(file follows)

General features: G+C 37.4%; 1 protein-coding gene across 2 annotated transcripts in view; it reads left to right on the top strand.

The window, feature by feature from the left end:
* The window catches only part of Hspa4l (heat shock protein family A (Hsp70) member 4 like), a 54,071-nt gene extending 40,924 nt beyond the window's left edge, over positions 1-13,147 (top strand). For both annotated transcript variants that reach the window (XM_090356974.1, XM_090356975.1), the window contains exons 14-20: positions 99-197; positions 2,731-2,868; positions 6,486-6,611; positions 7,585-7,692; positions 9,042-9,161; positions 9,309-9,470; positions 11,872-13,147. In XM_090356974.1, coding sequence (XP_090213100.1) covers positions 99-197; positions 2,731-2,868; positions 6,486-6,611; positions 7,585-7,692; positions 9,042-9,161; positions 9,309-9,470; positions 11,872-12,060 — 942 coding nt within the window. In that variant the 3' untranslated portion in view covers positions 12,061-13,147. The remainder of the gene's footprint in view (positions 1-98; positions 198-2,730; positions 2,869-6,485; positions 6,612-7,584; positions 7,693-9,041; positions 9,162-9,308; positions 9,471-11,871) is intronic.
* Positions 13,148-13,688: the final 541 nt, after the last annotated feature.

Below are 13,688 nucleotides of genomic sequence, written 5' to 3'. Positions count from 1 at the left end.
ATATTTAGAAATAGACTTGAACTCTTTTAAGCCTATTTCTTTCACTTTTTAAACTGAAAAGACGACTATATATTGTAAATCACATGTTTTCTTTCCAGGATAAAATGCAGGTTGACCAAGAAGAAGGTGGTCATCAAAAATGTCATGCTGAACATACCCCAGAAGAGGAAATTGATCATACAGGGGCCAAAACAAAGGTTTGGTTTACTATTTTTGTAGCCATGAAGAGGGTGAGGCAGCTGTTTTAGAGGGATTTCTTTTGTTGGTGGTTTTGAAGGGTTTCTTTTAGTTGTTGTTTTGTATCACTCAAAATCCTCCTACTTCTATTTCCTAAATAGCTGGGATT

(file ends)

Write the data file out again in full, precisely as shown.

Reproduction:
General features: G+C 37.4%; 1 protein-coding gene across 2 annotated transcripts in view; it reads left to right on the top strand.

The window, feature by feature from the left end:
* The window catches only part of Hspa4l (heat shock protein family A (Hsp70) member 4 like), a 54,071-nt gene extending 40,924 nt beyond the window's left edge, over positions 1-13,147 (top strand). For both annotated transcript variants that reach the window (XM_090356974.1, XM_090356975.1), the window contains exons 14-20: positions 99-197; positions 2,731-2,868; positions 6,486-6,611; positions 7,585-7,692; positions 9,042-9,161; positions 9,309-9,470; positions 11,872-13,147. In XM_090356974.1, coding sequence (XP_090213100.1) covers positions 99-197; positions 2,731-2,868; positions 6,486-6,611; positions 7,585-7,692; positions 9,042-9,161; positions 9,309-9,470; positions 11,872-12,060 — 942 coding nt within the window. In that variant the 3' untranslated portion in view covers positions 12,061-13,147. The remainder of the gene's footprint in view (positions 1-98; positions 198-2,730; positions 2,869-6,485; positions 6,612-7,584; positions 7,693-9,041; positions 9,162-9,308; positions 9,471-11,871) is intronic.
* Positions 13,148-13,688: the final 541 nt, after the last annotated feature.

Below are 13,688 nucleotides of genomic sequence, written 5' to 3'. Positions count from 1 at the left end.
ATATTTAGAAATAGACTTGAACTCTTTTAAGCCTATTTCTTTCACTTTTTAAACTGAAAAGACGACTATATATTGTAAATCACATGTTTTCTTTCCAGGATAAAATGCAGGTTGACCAAGAAGAAGGTGGTCATCAAAAATGTCATGCTGAACATACCCCAGAAGAGGAAATTGATCATACAGGGGCCAAAACAAAGGTTTGGTTTACTATTTTTGTAGCCATGAAGAGGGTGAGGCAGCTGTTTTAGAGGGATTTCTTTTGTTGGTGGTTTTGAAGGGTTTCTTTTAGTTGTTGTTTTGTATCACTCAAAATCCTCCTACTTCTATTTCCTAAATAGCTGGGATT